Hepatitis B and C in children

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Abstract

SUMMARY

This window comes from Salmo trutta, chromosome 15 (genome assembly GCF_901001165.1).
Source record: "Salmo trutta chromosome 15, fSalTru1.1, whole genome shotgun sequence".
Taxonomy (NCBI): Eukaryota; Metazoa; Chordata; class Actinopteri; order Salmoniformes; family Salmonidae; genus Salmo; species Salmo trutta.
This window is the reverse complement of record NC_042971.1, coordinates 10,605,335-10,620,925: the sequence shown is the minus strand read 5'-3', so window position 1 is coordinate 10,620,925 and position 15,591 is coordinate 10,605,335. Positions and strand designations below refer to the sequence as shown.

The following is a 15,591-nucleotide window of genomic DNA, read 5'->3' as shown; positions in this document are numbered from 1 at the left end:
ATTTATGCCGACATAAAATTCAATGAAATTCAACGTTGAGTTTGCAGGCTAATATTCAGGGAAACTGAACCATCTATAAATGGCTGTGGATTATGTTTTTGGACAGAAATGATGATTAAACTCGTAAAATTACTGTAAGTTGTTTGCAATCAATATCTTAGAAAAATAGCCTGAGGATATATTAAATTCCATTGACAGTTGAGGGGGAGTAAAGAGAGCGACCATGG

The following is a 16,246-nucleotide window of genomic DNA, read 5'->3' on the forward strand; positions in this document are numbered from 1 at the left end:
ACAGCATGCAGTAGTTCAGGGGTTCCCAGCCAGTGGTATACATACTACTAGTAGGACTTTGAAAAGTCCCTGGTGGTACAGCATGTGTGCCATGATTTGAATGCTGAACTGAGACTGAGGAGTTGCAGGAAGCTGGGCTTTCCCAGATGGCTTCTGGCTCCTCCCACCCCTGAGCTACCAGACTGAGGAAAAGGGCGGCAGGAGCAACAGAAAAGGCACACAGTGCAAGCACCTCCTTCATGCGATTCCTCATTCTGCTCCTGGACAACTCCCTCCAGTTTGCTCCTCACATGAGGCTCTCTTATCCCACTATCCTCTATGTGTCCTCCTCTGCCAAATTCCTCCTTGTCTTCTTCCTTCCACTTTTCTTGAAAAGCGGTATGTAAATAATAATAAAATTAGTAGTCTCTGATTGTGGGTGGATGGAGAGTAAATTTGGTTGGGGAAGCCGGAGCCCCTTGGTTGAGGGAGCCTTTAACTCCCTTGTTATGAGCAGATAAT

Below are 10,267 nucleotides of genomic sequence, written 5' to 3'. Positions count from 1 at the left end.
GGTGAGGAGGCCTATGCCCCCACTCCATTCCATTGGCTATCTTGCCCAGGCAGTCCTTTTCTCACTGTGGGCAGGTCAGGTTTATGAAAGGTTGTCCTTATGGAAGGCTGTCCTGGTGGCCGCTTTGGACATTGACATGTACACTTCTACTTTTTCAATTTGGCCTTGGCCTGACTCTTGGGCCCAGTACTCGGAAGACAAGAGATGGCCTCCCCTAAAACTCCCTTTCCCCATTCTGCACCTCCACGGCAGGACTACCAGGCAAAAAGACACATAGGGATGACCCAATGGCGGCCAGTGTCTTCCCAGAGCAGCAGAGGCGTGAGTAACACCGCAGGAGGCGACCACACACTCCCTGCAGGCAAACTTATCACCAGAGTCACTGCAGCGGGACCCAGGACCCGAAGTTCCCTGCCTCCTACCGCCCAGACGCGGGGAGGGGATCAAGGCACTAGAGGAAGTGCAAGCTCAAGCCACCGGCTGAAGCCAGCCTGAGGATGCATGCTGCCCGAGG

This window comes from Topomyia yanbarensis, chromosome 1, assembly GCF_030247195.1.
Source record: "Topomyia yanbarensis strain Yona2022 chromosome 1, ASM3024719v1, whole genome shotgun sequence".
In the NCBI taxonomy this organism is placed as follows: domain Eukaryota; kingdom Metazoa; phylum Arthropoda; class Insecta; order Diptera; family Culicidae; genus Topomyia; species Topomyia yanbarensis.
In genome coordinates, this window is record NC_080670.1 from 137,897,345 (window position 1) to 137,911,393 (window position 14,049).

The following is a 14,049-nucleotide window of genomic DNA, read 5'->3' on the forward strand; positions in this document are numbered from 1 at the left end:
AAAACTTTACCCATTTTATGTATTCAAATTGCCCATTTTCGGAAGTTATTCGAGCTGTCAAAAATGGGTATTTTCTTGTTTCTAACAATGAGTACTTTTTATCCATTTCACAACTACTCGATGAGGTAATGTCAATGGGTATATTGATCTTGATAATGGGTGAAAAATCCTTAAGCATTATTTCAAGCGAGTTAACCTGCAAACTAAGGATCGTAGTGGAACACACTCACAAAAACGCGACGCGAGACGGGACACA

Chronic infection with hepatitis B affects nearly 350 million individuals worldwide and is the leading cause of hepatocellular carcinoma and liver cirrhosis. Universal infant immunization has decreased rates of HBV infection, although transmission continues to occur via vertical (mother-to-child) and horizontal (sexual, parenteral and household) routes. Treatments are now available for children with chronic HBV infection, but appropriate selection of those most likely to respond to treatment is important. Interferon α and lamivudine are currently approved in the US for the treatment of children older than 2 years of age who have chronic HBV infection. Hepatitis C infection affects almost 170 million individuals worldwide. Of individuals exposed to HCV, 60-80% develop chronic hepatitis, and 10-15% of those chronically infected develop cirrhosis within several decades. No vaccine exists for HCV; therefore, prevention of parenteral transmission is important. A high index of suspicion is essential for the diagnosis of HCV infection given its silent clinical presentation. Appropriate evaluation of infected individuals is warranted when considering their suitability for therapy. Interferon α and ribavirin, used in combination, are currently approved in the US for the treatment of children older than 3 years of age with chronic HCV infection.

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